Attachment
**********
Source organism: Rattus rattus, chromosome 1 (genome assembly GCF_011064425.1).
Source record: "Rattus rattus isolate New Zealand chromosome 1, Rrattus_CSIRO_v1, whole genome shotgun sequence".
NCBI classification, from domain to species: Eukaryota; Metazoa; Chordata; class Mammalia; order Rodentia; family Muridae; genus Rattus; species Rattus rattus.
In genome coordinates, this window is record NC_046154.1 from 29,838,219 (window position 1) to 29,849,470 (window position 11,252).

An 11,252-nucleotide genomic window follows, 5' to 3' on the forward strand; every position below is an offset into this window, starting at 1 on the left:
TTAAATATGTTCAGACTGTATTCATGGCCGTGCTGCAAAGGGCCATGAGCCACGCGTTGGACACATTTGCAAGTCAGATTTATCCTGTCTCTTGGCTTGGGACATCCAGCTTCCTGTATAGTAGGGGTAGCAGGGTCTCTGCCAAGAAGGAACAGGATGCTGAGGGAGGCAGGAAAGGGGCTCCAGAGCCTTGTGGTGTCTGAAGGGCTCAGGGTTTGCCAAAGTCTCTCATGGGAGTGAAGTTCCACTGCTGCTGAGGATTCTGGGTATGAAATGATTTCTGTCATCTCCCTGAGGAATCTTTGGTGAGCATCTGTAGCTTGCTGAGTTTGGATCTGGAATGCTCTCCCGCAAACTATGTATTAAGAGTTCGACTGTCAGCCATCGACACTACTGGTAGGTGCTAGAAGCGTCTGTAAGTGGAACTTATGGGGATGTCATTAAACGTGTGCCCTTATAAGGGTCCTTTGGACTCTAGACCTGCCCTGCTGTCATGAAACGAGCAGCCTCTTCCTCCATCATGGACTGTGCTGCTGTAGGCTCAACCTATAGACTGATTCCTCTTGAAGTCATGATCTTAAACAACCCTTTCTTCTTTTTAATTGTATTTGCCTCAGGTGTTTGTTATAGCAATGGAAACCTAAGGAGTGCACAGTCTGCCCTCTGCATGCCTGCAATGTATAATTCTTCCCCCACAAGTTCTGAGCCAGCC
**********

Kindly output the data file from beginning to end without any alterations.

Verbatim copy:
Source organism: Rattus rattus, chromosome 1 (genome assembly GCF_011064425.1).
Source record: "Rattus rattus isolate New Zealand chromosome 1, Rrattus_CSIRO_v1, whole genome shotgun sequence".
NCBI classification, from domain to species: Eukaryota; Metazoa; Chordata; class Mammalia; order Rodentia; family Muridae; genus Rattus; species Rattus rattus.
In genome coordinates, this window is record NC_046154.1 from 29,838,219 (window position 1) to 29,849,470 (window position 11,252).

An 11,252-nucleotide genomic window follows, 5' to 3' on the forward strand; every position below is an offset into this window, starting at 1 on the left:
TTAAATATGTTCAGACTGTATTCATGGCCGTGCTGCAAAGGGCCATGAGCCACGCGTTGGACACATTTGCAAGTCAGATTTATCCTGTCTCTTGGCTTGGGACATCCAGCTTCCTGTATAGTAGGGGTAGCAGGGTCTCTGCCAAGAAGGAACAGGATGCTGAGGGAGGCAGGAAAGGGGCTCCAGAGCCTTGTGGTGTCTGAAGGGCTCAGGGTTTGCCAAAGTCTCTCATGGGAGTGAAGTTCCACTGCTGCTGAGGATTCTGGGTATGAAATGATTTCTGTCATCTCCCTGAGGAATCTTTGGTGAGCATCTGTAGCTTGCTGAGTTTGGATCTGGAATGCTCTCCCGCAAACTATGTATTAAGAGTTCGACTGTCAGCCATCGACACTACTGGTAGGTGCTAGAAGCGTCTGTAAGTGGAACTTATGGGGATGTCATTAAACGTGTGCCCTTATAAGGGTCCTTTGGACTCTAGACCTGCCCTGCTGTCATGAAACGAGCAGCCTCTTCCTCCATCATGGACTGTGCTGCTGTAGGCTCAACCTATAGACTGATTCCTCTTGAAGTCATGATCTTAAACAACCCTTTCTTCTTTTTAATTGTATTTGCCTCAGGTGTTTGTTATAGCAATGGAAACCTAAGGAGTGCACAGTCTGCCCTCTGCATGCCTGCAATGTATAATTCTTCCCCCACAAGTTCTGAGCCAGCC